“Andy Jackson is such an important poet writing about a topic so deeply important to me: the othered body. I think this is his best book to date and I was so privileged to have launched it. Read the speech, then read the book!” -Heather Taylor Johnson
Andy Jackson’s Music our bodies can’t hold was launched by Heather Taylor Johnson at the Queensland Poetry Festival on 26 August 2017.
Reading Andy Jackson’s exceptional book Music our bodies can’t hold, I’m left asking myself what the purpose of poetry is. For me, its purpose lies beyond language, though language, of course, is the essential vehicle to get us to where we need to be. And is that a place of beauty, that old cliché? Is it a place of imagining, as the core practice of creativity would assume? Perhaps it’s a place of understanding, empathy and recognition so that we find comfort in a world we enter and leave alone and, in the midst of that, cling to others for connection. Music our bodies can’t hold leads me to all of these places, and for that, I’m both honoured and humbled to be launching this book tonight.
Andy’s work has always been about giving voice to the body that is othered. In the spaces between a stranger’s stare and the poet’s eye catching that stare, there are so many words that go unsaid. There are words that skin and muscle and bone silence. Words that hover like empty speech bubbles when we remember and when we hope and when we hurt and when we love. One of the purposes of poetry is to find those words, to write them and read them, which is Andy’s true calling and his gift to us.
In his previous books he strips his body bare to do this, but in this book – in this remarkable book – he takes a risk and embodies others like him: historical figures like Abraham Lincoln, who quite possibly had Marfan Syndrome; people like Jess, who he met and spoke with, and most definitely does. These poems are forty-seven different people, similar through a hereditary genetic disorder, but unique. Unique.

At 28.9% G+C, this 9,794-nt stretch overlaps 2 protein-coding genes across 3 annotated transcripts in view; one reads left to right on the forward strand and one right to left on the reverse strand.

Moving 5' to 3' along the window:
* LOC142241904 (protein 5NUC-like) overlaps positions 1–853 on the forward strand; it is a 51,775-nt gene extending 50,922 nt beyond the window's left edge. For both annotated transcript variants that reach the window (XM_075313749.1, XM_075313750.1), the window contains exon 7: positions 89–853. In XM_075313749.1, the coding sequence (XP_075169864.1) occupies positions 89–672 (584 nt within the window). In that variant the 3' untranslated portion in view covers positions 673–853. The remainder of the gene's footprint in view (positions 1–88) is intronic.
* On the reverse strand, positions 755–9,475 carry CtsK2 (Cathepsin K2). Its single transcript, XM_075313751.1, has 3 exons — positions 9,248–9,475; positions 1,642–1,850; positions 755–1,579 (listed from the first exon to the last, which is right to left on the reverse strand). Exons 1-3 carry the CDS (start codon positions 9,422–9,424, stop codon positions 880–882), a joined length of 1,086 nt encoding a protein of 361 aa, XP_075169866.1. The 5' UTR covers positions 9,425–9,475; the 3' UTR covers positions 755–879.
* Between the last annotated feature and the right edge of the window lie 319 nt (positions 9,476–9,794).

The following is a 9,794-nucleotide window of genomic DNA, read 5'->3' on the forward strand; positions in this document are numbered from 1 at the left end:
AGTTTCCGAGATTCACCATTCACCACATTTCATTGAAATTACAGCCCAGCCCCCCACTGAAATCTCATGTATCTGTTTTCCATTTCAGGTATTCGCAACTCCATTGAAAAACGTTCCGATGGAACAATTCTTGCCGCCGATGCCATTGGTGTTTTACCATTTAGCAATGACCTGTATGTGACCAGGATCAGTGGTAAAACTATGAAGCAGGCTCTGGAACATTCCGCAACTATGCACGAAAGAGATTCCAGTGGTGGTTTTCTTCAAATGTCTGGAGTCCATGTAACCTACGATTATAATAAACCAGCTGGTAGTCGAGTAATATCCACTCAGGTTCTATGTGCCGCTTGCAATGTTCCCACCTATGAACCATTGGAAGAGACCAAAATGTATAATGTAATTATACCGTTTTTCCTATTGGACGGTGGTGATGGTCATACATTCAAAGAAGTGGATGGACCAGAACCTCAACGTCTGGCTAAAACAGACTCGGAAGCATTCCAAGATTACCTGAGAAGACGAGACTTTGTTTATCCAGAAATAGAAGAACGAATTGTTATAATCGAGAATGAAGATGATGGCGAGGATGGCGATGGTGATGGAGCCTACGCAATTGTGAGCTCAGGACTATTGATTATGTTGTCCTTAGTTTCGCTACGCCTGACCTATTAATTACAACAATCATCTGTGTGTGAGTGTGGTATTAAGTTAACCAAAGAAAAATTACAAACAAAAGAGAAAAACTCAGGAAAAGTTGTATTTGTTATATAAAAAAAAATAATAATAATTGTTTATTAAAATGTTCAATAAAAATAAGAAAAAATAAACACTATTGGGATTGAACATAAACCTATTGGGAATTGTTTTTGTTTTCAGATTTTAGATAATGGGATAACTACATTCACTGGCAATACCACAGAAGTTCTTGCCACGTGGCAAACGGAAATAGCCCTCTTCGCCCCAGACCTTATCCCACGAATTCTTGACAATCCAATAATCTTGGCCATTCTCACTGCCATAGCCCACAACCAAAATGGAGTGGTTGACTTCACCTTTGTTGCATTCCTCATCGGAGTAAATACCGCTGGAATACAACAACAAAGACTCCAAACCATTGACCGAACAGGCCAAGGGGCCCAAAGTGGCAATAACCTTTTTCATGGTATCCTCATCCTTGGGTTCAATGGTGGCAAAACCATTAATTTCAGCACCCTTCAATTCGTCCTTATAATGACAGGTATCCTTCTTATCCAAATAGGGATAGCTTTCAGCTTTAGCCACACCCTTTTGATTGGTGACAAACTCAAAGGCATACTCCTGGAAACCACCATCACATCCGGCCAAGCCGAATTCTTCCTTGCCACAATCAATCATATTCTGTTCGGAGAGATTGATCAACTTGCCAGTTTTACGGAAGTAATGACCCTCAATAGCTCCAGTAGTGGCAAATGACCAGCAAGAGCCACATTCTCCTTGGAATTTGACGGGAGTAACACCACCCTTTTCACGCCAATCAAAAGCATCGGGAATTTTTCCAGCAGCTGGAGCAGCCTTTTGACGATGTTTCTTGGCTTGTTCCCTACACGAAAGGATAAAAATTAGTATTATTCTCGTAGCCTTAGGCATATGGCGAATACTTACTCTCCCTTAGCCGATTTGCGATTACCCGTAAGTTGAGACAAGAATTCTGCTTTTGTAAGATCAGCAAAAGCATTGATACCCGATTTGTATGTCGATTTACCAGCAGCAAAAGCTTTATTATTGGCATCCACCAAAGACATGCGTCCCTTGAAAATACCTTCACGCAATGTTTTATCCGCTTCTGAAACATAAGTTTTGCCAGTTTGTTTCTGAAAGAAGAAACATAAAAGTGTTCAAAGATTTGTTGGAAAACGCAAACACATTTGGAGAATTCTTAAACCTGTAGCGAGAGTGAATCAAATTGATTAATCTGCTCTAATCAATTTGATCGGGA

As a prelude, he writes from the voice of Antoine Marfan, who says ‘The last thing a physician / could want is their name on a condition / they have tried to understand and eradicate.’ As an interlude, he writes from the voice of the disorder, which says, ‘Names are critical, threads from a time before us, spiralling into the future’, and ‘Sometimes, too conscious of how I’ve shaped you, that minor rearrangement of elements that estranges, you look around for kin, as if you might find yourself in other bodies.’ As a postlude, he writes in his own voice, from his own experience, but having read the book to this conclusion, we know it to be a voice infused with every person in the book just as every person in the book carries Andy’s words.
Beauty, imagination, understanding, empathy, recognition – this book is a perfect example of what poetry can do and what poetry is. I’m going to go one step further and say that reading this book has made me a better person, so maybe that’s poetry’s purpose, too. So, with that I thank you, Andy. You’ve touched me deeply, and I’m happy to say, ‘This book is launched.’
-Heather Taylor Johnson
“poetry’s never been about ego or cliques, but about the spaces between us, the distant and beautiful voices coming closer, and QPF [the Queensland Poetry Festival] was exactly that this year… had such an exhausting and enlivening time – and so many stunning poets (so many, I missed out on seeing some) – Mark Doty, Ali Coby Eckermann, Quinn Eades, the Writing Through Fences group, Heather Taylor Johnson, Tony Birch, Omar Musa, Sarah Holland-Batt, Bronwyn Lea, Stuart Barnes, Racheal Mead, Ian McBryde, Anna Jacobson… and a huge thanks to David Stavanger and Annie Te Whiu, whose open-hearted and generous directorship made the festival so diverse, so relevant and so profound… thanks too for putting on Each Map of Scars and letting me launch Music Our Bodies Can’t Hold – they landed softly and well…”
-Andy Jackson reflecting on the launch of his book, Music our bodies can’t hold and the Queensland Poetry Festival 2017.
Heather Taylor Johnson is an American born poet, novelist and editor who lives in Adelaide. She has written two novels, Jean Harley Was Here and Pursuing Love and Death, and published four volumes of poetry. She is also the editor of the anthology, Shaping the Fractured Self: Poetry of Chronic Illness and Pain.